Capture High Energy Photos in Low-light Settings

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Music photography is about conveying the feeling of being at a live show, and when a band is energetic and moving around on stage, that can require more than just freezing the moment with a bright flash and fast shutter. This shot of the band Goes Cube was taken at Magnetic Fields in Brooklyn. I used a Canon Rebel XTi, a Canon 450 EX flash, and an EF-S 10-22 mm lens. The ISO was set to 400, the aperture was at f/3.5, and I had a 1/2 second exposure time.

The streaking light effect was caused by a combination of four elements: the camera-mounted flash, the movement of the camera, the subject's movement, and the lighting in the background. I set my flash to second curtain sync flash (also called slow sync, or on a point-and-shoot it's sometimes called the "night portrait" mode) and started the exposure as the musician began to move closer to the camera. The first flash fired and the initial light streaks were created, with the second flash firing just at the point where his guitar was closest to the camera.

I moved the camera in sync with his movement, keeping it at about an equal distance from him throughout the exposure. This way, the lines created by reflections from the flash on the metal of his guitar, as well as the lights on the stage behind him, created a consistent feeling of movement. The longer the exposure with 2nd curtain sync, the longer and more interesting your lines will be. The best way to find the right balance is to experiment with your settings in each situation. You can usually set your flash to a lower power than normal (by 1/3 or 2/3), and play with the manual settings on your camera.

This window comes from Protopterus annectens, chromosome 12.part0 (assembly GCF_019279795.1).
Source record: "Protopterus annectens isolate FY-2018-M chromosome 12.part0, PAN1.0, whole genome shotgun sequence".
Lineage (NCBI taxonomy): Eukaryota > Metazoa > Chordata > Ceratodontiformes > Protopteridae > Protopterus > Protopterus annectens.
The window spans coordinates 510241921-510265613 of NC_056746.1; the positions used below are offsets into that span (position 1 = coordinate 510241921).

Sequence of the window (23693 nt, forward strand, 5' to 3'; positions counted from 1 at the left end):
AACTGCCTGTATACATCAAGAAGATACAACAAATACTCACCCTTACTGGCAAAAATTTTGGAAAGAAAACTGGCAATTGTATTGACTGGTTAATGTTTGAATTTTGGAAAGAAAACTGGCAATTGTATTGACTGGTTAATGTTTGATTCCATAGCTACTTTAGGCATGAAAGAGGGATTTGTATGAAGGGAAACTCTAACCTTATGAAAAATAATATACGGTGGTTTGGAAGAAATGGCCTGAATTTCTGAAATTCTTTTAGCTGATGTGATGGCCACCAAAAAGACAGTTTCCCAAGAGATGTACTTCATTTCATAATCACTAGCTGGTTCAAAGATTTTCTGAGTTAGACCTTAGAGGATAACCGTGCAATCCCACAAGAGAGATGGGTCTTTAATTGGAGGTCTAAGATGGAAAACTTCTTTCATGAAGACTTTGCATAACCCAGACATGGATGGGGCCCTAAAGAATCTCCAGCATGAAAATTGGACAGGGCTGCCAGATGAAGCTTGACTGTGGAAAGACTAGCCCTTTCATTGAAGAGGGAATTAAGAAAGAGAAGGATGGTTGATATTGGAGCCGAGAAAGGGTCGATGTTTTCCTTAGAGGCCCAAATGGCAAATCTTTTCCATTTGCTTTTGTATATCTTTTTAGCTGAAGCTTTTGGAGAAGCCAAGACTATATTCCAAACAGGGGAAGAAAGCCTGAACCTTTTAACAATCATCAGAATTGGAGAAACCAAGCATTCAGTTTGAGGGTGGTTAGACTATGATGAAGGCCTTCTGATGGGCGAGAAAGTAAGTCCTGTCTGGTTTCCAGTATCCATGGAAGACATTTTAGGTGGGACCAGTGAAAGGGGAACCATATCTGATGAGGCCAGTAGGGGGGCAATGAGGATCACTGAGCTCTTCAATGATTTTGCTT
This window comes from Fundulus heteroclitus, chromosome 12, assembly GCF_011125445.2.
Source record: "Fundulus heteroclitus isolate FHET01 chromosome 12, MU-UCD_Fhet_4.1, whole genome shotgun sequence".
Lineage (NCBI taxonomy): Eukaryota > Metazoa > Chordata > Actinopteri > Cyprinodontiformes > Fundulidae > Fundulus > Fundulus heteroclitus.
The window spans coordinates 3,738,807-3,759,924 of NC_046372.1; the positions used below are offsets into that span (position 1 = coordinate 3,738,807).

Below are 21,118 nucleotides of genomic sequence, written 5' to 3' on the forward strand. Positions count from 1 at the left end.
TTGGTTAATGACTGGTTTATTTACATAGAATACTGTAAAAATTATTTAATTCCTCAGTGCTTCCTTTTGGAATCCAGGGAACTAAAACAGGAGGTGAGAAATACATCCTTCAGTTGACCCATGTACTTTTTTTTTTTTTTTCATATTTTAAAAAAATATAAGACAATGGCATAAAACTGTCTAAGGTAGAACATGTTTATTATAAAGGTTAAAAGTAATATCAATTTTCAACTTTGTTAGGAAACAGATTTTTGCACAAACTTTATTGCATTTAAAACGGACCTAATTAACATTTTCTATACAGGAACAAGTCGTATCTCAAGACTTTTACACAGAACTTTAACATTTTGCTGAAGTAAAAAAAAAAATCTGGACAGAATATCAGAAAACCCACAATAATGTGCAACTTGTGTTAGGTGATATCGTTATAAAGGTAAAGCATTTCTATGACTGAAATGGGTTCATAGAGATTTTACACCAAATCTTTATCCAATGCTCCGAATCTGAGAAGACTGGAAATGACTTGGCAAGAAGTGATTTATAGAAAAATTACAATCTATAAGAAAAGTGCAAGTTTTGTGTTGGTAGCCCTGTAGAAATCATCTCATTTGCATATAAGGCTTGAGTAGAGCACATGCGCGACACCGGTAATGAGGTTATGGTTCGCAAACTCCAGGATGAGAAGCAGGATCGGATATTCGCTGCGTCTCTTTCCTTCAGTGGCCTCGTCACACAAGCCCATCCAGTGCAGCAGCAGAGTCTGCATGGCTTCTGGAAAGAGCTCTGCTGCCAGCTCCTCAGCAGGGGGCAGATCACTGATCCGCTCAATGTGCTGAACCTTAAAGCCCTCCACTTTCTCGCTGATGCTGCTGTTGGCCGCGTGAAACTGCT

In order to accentuate the bend of the guitar and the musician's body, I placed them in the upper right corner of the frame where the distortion of the wide angle lens bent them in even further. Finally, I cropped the image to about 3/4 of the full frame, the rest of which was black and didn't add to the overall image.

[Bryan Bruchman is a Portland, Maine based photographer ( and music blogger (]

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This story, "Capture High Energy Photos in Low-light Settings" was originally published by Macworld.

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